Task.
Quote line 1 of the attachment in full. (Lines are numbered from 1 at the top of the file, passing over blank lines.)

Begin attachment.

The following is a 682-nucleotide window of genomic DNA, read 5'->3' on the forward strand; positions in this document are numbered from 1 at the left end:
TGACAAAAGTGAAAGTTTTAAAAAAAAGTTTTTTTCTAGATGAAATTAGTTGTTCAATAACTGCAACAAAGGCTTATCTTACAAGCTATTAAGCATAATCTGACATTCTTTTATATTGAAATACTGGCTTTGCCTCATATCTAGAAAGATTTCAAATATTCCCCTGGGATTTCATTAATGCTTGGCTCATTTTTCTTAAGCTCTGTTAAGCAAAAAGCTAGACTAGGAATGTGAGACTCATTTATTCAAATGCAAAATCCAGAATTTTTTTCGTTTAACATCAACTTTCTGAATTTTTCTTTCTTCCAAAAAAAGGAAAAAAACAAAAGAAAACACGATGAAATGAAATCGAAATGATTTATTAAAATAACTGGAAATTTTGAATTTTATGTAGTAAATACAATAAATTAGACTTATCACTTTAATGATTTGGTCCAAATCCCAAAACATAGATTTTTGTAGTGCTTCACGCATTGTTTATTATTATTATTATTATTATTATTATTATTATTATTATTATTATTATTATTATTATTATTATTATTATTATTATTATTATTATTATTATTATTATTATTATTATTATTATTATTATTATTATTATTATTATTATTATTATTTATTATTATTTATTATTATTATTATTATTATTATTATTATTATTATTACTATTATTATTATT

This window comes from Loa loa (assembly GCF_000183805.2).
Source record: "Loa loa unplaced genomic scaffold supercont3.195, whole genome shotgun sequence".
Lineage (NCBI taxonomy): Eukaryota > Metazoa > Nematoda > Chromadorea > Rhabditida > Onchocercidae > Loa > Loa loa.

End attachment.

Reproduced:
The following is a 682-nucleotide window of genomic DNA, read 5'->3' on the forward strand; positions in this document are numbered from 1 at the left end: